Ethnic Autobiography Running head: ethnic autobiography

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Ethnic Autobiography

Bridgett Cade

University of North Carolina at Pembroke

Social Work Department

Class Number and Shortened Title (SWK 2000: Introduction to Social Work

Professor Georgianna Mack


On my honor this paper represents my own words and thoughts and/or the words and thoughts of others with proper citations. I have neither given nor received assistance on this assignment other than as authorized by the instructor.



Ethnic autobiographies should help individual gain knowledge of their family ethnic background. In researching the information about your family, you spoke to Aunts’, Uncles’ and researched any documents if possible. When gathering this information I found that many religious and ethnic groups are in my family. Finally, I found out that all African people are not decedents of slaves.

Ethnic Autobiography

Our assignment in Human Population and Diversity class was to research our families ethnic back ground. The purpose of this paper was to help us make a connection with the groups of people we will be working with as potential social workers. In our county this is very important considering that the area that we live in is ethnically diverse. Robeson County contains several populations that are at risk. We have a great number of Native Americans, African Americans, and Hispanic people as well. These populations of people are historically minority groups that have been discriminate against in our society.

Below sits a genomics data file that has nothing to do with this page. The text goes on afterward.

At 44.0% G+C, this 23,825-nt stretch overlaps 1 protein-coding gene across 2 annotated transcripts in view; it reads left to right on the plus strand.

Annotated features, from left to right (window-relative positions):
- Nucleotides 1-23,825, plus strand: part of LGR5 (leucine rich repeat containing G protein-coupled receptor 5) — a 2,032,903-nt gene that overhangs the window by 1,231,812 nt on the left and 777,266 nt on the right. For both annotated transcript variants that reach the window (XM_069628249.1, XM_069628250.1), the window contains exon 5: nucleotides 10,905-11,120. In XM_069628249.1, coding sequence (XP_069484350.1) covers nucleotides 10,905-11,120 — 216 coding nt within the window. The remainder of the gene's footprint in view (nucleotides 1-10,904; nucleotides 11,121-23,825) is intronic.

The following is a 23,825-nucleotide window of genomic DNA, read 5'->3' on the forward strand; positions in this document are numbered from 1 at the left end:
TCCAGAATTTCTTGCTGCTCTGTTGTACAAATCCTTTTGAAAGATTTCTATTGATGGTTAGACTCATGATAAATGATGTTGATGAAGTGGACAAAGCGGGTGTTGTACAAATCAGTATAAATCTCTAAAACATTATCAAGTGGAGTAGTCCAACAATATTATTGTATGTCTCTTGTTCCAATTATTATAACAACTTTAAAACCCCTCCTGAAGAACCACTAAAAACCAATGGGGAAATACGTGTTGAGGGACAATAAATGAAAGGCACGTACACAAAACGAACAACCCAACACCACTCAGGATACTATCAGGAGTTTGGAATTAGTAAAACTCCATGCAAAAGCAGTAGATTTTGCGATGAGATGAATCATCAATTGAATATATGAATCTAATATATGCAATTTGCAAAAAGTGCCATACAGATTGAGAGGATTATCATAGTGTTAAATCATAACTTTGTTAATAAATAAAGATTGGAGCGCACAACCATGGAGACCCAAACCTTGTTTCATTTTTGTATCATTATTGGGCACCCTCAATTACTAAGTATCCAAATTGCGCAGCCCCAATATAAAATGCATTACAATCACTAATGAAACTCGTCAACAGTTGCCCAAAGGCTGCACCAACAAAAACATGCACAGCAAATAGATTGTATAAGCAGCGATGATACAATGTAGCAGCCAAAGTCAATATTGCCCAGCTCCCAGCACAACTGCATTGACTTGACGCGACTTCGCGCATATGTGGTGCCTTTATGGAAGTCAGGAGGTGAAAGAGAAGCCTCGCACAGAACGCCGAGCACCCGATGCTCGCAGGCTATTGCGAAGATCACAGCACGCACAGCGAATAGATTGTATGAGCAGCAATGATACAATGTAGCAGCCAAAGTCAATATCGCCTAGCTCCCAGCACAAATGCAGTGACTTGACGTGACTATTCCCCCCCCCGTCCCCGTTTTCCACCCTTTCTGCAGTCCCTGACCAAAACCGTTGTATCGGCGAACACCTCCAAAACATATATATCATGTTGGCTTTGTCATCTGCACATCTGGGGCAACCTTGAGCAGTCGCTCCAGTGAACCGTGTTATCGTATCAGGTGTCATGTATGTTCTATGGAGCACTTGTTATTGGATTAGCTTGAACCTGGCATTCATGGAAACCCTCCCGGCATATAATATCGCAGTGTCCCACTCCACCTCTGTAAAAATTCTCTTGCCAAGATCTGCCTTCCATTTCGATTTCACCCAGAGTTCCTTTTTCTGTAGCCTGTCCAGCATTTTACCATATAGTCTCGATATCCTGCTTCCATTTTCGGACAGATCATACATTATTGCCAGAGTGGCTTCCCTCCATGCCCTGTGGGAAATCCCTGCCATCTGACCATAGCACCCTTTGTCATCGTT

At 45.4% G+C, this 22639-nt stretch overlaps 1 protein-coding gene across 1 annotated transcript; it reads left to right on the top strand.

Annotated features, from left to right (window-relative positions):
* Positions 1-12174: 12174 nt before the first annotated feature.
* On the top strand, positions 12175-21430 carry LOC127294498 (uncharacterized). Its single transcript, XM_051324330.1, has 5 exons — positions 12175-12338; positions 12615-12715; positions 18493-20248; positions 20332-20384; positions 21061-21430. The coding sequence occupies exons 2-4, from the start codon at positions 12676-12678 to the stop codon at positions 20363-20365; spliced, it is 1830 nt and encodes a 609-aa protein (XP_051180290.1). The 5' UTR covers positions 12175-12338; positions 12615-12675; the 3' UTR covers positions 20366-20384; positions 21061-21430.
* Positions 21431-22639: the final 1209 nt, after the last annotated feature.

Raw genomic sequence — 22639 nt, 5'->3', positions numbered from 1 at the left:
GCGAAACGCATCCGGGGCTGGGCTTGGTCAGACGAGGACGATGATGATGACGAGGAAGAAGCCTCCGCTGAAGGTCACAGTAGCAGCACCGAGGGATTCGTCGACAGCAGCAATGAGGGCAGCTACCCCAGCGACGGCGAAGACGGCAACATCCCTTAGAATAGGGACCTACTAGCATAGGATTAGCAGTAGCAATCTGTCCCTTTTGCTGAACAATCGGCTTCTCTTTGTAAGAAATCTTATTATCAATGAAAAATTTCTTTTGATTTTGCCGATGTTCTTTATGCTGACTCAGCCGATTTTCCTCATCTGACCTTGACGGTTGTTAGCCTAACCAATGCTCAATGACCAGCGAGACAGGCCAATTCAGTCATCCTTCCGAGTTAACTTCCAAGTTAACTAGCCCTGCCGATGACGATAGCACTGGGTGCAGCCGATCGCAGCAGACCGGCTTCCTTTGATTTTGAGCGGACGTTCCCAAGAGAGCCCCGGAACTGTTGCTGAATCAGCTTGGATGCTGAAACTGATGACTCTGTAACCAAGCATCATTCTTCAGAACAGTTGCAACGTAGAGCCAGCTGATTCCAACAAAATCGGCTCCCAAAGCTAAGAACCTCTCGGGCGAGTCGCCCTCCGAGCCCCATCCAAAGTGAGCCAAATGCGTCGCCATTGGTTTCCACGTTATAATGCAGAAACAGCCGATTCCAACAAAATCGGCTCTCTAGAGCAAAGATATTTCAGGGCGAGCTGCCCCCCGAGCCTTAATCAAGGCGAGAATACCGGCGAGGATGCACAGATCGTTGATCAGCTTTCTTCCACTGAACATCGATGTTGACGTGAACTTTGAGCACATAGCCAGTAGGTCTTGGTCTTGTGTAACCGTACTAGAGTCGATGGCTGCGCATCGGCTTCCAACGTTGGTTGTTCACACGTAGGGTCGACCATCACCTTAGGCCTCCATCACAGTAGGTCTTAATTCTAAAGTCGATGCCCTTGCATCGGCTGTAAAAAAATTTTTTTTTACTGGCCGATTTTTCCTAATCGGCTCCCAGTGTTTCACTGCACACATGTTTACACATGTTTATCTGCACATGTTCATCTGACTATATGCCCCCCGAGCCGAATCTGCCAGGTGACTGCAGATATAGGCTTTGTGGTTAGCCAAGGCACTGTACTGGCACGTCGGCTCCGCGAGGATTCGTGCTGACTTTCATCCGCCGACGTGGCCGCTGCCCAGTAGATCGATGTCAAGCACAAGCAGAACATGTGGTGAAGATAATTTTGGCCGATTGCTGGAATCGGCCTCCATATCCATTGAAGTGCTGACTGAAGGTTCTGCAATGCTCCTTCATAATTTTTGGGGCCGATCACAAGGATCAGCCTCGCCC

The ethnic group that I identify with the most is African American. My mother and father are both African American as well as their parents. My father’s name was Joseph Cade (a.k.a Joe) later he gained the nickname (preacher). He passed at the age fifty-four years old from lung cancer. Both of my father’s parents identify theirs selves as African Americans even thought they were biracial. My father’s mother was bi-racial she was African American and White. However my grandmother identified herself mainly as African American because her father identified himself as African American. My grandmother’s mother was white , her name was Cornelia at some point she remarried my grandfather Jack Smith which was African American and raised all there African American children with their white children. My grandmother Lelar family was from Clarkton North Carolina. If you were to see photographs of my grandmother and her brothers and sisters you can tell that they were bi-racial. On the other hand my father’s father was bi-racial as well but mainly identified himself as African American. Grandfather Daniel Cade was mixed with Native American and African American. Grandfather Daniel’s mother was a Lumbee Indian whose name was Sally; I am not sure what her last name was. She originally lived in Fairmont, North Carolina. Grandfather Daniel’s (a.k.a Dan) father was African American whose name was Peter Cade. Great Grandfather Peter Cade was a slave that was owned by the Biggs family here in Lumberton according to Aunt Sally. My Aunt Sally was named after my grandfather’s mother. My grandfather’s mother (Sally) was illiterate, despite this fact; my Aunt Sally stated that she had this incredatible capacity to remember information such as bible scriptures. My father’s side of the family has predominantly associated themselves as Baptist as their religion of choice. In fact, the church Rock Hill Missionary Baptist Church, that currently stands on the Pinelog road in Lumberton use to be a one room school that served the Raft Swamp community for years. The community at large that the Cade’s settled into was Raft Swamp, but the little neighborhood that the Cade’s lived in was known as Cadetown. This was because mainly all the people that lived there were family members. I lived in Cadetown all my life until about 2003 and as of today mostly everyone who lives in the neighborhood are cousins.